Stitching Shapes and
Polygons
Given that temari is so dependent
upon geometry, some discussion on basic polygon shapes might be in
order. Polygons are 2dimensional shapes composed of straight lines, and
they are
closed  that is all
the lines are connected. Polygon is a Greek word meaning many (poly)
angles (gon). If all of the sides are the same length and all of the
angles are equal, it's a
regular
polygon. If these conditions are not met, it's an irregular polygon. If
the lines defining the shape do not cross over each other, it's a
simple polygon. If they do, it's a
complex polygon. You will see
all types occurring in temari designs.
The basic polygons that frequently
appear in temari designs are as follows:
Diamond

Hishi or Ryou 菱 
Simple, 4 sides, irregular 
Triangle 
Sankaku 三角

Simple, 3 sides, either 
Square 
Shikaku, Masu 四角

Simple 4 sides, regular 
Five point star

Hoshi 星かがり

Complex 
Pentagon 
Gokaku 五角

Simple, 5 sides, either 
Hexagon

Rokkaku, Lokkaku
六角

Simple, 6 sides, either 
Octagon 
Hachikakkei
八角形

Simple, 8 sides, either 
Understanding the Japanese:
kaku 角 means corner.
San means 3; thus,
sankakku
is 3 corners, or triangle. (Another word for 3 is
mitsu
as in
mitsubishi. "Bishi" is
how "hishi" is pronounced, when written as mitsuhishi, so it has become
mitsubishi in English vernacular  and this means 3 diamonds.)
Go
means 5, so
gokakku is a
pentagon, 5 corners.
Roku means
six;
rokkaku is a 6 cornered
figure, or hexagon. (Another word for six is
kikkou;
this is used in
Mitsubane Kikkou
which is based on a 6 cornered center).
When stitching polygons and
shapes, the things to concentrate on are keeping it symmetrical if it's
a regular shape (side lengths equal and the shape symmetrical) and
making sure that the rounds are distinct  that is, they all appear
independent, rather than spiraling out from the center. Remember to
stretch the points on corners (
stretching
the points refers to allowing space for the volume of the thread
as it turns corners). The more acute (smaller) the internal angle
(inside the shape), the sharper the corner becomes and the more the
stitch needs to be stretched. This correlates to the number of sides of
the polygon: the more sides it has, the less stretching is needed.
Without the correct positioning of the stitch, the threads will not lay
smoothly and form sharp, clear corners. Remember that each round of a
shape is just that  one distinct round. When placing the stitches, be
careful to maintain the individuality of each round rather than it
appearing to be a continuous path from the center. Shapes and polygons
can be stitched as either solids, or with open areas. The same standards
apply either way  work for sharp, clear corners and distinct rows.
Another major criteria for working polygons is how the last
stitch of the final row (either of a color or of the total
motif) is finished off. It's so very easy to just "finish" the
stitch as you've been working all of the others  but, in doing
this, the thread rhythm is broken. It can be seen in the image
to the right that if this is done, the final overlap of the last
stitch is out of synch with the rest of the stitches. The row
began at Point 1; Points 2, 3, and 4 all have the thread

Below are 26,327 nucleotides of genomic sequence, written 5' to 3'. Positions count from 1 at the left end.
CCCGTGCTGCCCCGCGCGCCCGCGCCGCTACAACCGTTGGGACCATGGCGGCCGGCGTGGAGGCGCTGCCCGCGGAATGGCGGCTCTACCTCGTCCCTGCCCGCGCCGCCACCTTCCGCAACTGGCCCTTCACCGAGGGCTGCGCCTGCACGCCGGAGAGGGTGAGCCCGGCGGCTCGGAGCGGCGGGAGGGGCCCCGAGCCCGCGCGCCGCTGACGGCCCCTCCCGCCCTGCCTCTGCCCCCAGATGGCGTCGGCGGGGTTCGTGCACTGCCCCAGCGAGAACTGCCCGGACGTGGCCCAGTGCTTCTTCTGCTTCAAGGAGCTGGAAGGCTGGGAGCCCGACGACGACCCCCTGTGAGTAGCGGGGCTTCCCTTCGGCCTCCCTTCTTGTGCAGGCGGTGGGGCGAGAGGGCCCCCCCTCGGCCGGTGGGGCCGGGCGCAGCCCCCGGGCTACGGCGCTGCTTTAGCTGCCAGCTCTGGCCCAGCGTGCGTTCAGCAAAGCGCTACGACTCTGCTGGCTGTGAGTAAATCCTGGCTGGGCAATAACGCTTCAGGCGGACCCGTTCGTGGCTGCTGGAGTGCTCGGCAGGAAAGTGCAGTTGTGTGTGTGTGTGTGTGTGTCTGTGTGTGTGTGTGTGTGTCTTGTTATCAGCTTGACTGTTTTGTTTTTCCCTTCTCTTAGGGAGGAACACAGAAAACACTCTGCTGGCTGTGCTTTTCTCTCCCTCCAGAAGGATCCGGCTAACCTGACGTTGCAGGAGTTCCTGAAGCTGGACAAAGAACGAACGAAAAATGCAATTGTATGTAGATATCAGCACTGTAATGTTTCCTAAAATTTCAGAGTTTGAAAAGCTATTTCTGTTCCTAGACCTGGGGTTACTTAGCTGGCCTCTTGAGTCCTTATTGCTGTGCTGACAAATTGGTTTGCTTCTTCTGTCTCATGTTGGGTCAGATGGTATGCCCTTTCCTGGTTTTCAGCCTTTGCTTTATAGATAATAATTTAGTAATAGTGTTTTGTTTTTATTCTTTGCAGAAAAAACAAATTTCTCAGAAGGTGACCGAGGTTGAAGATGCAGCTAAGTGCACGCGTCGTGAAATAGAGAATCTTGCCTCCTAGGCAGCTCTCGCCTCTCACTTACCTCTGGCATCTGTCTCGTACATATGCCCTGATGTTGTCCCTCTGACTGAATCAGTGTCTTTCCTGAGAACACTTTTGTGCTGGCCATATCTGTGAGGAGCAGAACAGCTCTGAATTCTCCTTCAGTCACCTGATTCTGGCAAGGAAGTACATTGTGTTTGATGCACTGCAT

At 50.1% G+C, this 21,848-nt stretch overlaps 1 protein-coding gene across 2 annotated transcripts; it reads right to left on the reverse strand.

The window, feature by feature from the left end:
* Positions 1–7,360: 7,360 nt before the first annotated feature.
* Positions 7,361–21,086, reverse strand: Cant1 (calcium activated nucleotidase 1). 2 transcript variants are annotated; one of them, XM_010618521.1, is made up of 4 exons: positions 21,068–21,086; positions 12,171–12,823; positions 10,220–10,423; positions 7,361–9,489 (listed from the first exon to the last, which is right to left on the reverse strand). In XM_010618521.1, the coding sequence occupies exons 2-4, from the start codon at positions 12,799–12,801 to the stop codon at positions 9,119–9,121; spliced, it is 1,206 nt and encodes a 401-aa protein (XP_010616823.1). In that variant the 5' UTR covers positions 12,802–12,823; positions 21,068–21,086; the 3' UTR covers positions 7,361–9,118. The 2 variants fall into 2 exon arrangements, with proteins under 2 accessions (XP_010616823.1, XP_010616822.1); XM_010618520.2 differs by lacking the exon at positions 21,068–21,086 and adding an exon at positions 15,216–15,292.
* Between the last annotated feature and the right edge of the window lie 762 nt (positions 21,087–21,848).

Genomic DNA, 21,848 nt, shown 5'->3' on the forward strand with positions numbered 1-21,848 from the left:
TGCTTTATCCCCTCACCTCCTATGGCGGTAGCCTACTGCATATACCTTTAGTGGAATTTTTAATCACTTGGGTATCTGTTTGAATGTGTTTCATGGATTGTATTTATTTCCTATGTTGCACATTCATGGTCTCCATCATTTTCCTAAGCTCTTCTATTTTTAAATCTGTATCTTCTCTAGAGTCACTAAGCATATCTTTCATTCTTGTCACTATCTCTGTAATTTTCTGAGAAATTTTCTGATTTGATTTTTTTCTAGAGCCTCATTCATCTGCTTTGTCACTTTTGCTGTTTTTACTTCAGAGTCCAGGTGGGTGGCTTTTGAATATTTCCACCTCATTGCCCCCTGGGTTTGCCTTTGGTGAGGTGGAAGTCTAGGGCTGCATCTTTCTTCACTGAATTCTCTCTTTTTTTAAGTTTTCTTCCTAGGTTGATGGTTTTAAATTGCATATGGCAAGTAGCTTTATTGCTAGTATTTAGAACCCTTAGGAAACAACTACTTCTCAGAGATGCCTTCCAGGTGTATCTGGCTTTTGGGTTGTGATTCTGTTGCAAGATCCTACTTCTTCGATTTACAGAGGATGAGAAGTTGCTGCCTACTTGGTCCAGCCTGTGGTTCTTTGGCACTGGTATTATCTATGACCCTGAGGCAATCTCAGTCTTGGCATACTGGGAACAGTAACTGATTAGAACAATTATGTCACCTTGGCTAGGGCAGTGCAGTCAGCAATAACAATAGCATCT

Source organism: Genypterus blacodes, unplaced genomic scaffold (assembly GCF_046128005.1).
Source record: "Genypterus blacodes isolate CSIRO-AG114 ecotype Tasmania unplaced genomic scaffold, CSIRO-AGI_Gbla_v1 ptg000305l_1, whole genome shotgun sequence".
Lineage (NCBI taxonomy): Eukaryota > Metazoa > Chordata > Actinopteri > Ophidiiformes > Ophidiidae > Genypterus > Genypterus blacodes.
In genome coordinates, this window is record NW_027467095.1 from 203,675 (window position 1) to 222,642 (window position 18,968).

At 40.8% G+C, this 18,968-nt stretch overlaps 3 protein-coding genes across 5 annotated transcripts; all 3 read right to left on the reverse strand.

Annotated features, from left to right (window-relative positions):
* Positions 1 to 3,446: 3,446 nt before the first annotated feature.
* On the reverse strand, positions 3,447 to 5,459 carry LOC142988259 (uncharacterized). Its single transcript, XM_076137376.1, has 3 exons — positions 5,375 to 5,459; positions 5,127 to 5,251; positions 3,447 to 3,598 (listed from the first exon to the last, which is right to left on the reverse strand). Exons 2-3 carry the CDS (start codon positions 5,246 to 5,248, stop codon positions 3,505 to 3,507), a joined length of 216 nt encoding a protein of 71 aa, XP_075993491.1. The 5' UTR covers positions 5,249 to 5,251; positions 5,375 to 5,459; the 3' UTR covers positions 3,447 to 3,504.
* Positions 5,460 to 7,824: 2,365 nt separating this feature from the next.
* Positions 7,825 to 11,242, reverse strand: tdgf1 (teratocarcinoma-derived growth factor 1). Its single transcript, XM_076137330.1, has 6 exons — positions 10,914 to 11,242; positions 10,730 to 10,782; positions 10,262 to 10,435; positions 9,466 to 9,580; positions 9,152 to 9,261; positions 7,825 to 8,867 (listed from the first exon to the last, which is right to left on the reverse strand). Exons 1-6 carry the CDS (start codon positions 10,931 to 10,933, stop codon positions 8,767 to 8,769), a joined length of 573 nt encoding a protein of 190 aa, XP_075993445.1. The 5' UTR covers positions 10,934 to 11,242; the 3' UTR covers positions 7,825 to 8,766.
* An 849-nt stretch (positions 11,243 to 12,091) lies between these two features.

entering the stitch from the left and under. If the thread is
carried back to Point 1 and the needle inserted per usual, the
thread enters the stitch from the left but over. 

In order to correct this reversal, and
in doing so maintain the correct lay so that all of the stitches
look the same, pass the needle under the starting thread prior
to taking the stitch. Informally, I refer to this as
"underpassing". It should also be noted that underpassing
applies in all cases, not just polygons. For example, the last
stitch of Uwagake Chidori should also be handled this way. The
goal is to not be able to tell where the last stitch is. 

When coming to the last stitch, carry the thread under the
starting thread. Pull the thread through to normal tension, and
then insert the needle in the normal position to complete the
stitch. 

Very often, polygons are regular: the sides should be of equal
length & corner angles equal. This can be tricky especially
on open shapes. There are a few tricks for getting polygons to
be regular and equal and replicating them. This example is an
open shikaku, it but can be applied to any polygon. It's easier
and more accurate to concentrate on diagonals through the center
of the shape rather than on the sides. It's also easier and more
accurate to rely on relational distances for the dimensions. A
paper strip, or a hem gauge (the little ruler that sewers use to
set and repeat a distance, with the little slider on it) are
both handy to help. If using a hem gauge, it's only for setting
a distance using the slider, however on smaller mari it becomes
less accurate. 

Open shapes need to be symmetrical (usually). The easiest way
to achieve this is by using a paper strip. Determine the
distance of the diagonals (distance through the center) of the
shape. Mark a strip with the length, as well as the midpoint.
Place the midpoint on the center of the face and then place
pins for the corners. Repeat on all diagonals 

Check that the spacing is correct early on. This is most
easily done on small spaces with a paper strip. Mark the
diagonal and also the center. Check all diagonals for the same
length. This strip marking can also be used later on to
replicate the same size open shape elsewhere on the mari. If the
diagonals are equal, then the equal angles and equal side
lengths fall into place automatically.

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